BOSTON -- With an entire summer in front of them, the Bruins tied up one of their final semi-loose ends and announced a deal that's been in the works for quite a while. The Bruins signed alternate captain, and the team's longest tenured member, Patrice Bergeron to an eight-year deal worth $52 million.
The contract will take Bergeron through age 37, and essentially guarantees that the two-way center, Selke Trophy winner and Stanley Cup champion will get a chance to retire in Black and Gold. It's a rarity in this day and age of free agency, but both sides indicated that was a real desire in negotiations around the extension that will start with the 2014-15 season.
"This truly feels like home to me now after playing here since I was 18 years old," said Bergeron. "I love the fans, I love my teammates. So now I'm hopefully going to be able to stay here my entire career.
"There's a huge amount of pride I feel each and every time I put on that sweater. I feel very fortunate to get a chance to do it for a very long time."
The deal carries with it a $6.5 million cap hit for the life of the deal, and -- like Tuukka Rask -- designates Bergeron as one of the franchise players that Boston will build their franchise around for the next decade.
Bergeron was going to get rewarded for his devotion to the Boston franchise even before playing with a separated shoulder, torn rib cartilage, a broken rib and a punctured lung in Game 6 of the Stanley Cup Final. But that show of toughness, dedication to the team concept and competitiveness was a perfect example of the way Bergeron sets the tone with everything he does.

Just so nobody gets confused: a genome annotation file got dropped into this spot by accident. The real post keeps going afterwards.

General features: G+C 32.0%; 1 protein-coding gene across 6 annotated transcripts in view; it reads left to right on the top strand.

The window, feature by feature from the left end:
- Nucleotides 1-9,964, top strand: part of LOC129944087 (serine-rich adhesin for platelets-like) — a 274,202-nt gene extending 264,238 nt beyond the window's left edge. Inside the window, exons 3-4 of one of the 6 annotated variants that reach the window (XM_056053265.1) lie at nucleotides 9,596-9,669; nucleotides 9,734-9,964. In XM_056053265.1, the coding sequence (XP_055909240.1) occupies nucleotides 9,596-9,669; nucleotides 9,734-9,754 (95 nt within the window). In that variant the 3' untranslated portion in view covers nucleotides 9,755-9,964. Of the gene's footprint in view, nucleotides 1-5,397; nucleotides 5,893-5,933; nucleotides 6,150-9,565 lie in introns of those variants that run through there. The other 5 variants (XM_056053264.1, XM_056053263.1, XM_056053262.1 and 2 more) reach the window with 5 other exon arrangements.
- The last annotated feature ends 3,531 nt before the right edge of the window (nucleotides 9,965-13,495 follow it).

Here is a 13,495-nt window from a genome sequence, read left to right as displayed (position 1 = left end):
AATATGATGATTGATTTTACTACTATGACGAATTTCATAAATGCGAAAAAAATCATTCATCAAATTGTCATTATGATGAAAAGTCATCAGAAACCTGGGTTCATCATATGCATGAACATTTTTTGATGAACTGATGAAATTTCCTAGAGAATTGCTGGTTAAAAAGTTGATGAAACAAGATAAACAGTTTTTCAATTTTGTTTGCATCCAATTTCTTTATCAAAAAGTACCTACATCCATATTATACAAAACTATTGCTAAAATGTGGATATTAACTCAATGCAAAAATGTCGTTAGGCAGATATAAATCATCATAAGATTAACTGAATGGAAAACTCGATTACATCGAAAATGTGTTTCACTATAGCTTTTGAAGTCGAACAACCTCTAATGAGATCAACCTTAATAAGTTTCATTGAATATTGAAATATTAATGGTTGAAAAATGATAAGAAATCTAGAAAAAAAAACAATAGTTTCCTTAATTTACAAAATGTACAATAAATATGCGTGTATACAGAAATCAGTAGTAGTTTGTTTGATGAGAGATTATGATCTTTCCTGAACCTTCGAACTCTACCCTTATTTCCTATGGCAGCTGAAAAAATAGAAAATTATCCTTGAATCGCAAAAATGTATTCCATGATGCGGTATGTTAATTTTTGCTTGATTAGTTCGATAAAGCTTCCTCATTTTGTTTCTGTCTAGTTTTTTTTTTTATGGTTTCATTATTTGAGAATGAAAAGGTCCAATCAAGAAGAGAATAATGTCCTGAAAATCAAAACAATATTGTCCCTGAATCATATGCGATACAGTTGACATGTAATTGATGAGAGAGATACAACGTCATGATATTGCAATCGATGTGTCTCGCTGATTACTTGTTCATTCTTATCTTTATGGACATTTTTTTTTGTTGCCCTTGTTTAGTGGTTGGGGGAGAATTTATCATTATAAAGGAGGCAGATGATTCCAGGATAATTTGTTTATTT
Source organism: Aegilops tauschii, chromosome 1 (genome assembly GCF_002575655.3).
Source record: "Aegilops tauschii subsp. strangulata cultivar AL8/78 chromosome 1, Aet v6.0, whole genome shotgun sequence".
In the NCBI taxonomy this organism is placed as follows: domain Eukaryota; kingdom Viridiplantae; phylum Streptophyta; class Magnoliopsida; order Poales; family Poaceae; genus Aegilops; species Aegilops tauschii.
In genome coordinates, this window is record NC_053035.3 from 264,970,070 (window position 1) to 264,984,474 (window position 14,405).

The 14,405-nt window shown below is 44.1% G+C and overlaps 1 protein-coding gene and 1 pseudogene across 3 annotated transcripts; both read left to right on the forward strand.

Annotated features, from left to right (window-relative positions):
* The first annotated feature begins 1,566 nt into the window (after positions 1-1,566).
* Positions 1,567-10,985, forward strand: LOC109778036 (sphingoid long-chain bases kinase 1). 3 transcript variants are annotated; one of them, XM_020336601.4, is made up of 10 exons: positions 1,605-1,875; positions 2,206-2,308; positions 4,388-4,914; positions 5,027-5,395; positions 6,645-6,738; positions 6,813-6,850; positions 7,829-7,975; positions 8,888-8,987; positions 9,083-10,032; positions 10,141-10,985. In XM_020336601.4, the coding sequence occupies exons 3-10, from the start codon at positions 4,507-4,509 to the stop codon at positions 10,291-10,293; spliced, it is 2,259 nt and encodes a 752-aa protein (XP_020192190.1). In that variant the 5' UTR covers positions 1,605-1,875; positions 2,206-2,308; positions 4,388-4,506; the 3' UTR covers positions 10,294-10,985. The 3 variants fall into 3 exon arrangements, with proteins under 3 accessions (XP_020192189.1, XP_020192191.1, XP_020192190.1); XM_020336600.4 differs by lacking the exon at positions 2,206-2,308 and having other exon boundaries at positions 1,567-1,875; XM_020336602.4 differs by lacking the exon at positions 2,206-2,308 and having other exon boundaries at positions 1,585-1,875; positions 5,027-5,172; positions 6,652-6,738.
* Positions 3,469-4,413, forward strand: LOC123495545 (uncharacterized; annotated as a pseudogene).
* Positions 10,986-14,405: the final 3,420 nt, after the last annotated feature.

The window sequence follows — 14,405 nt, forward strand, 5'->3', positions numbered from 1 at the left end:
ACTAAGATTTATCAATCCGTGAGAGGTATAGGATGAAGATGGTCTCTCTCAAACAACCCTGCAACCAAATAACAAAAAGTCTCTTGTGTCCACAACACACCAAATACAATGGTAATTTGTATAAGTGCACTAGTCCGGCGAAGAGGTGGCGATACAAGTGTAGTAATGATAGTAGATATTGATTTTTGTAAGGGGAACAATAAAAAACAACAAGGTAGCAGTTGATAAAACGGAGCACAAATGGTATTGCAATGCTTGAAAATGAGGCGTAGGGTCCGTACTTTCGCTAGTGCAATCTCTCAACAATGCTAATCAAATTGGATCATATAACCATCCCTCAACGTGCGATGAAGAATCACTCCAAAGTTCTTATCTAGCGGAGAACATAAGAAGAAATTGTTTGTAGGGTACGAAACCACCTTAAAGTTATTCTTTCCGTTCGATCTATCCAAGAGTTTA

He isn't the loudest voice inside the dressing room and he isn't the biggest or baddest of this edition of the Bruins, but he is the team's heart and soul more than anybody else on the team.
Combine that with a player in his hockey prime that puts up 20 goals and 60 points a year while putting up Selke Trophy level defense, and is the best face-off guy in the entire NHL, and you start to get a picture of all that Bergeron brings to the table.
"Patrice is the kind of high character player that we feel comfortable making this kind of commitment to," said Peter Chiarelli. "Clearly there's some level of risk in a long term deal, but Bergie is one of those players that we call a 'pillar of the team.'
"Patrice is the kind of player that we point as an example of what we're looking for here. This is a deal that we're very happy to announce."
With Bergeron and Rask now locked up and Tyler Seguin dealt to the Dallas Stars, it would appear the Bruins and Chiarelli have checked off all the boxes on their offseason list. But it isn't lost on anyone that retaining their best all-around player and spiritual leader in the dressing right might turn out to be the best move of all.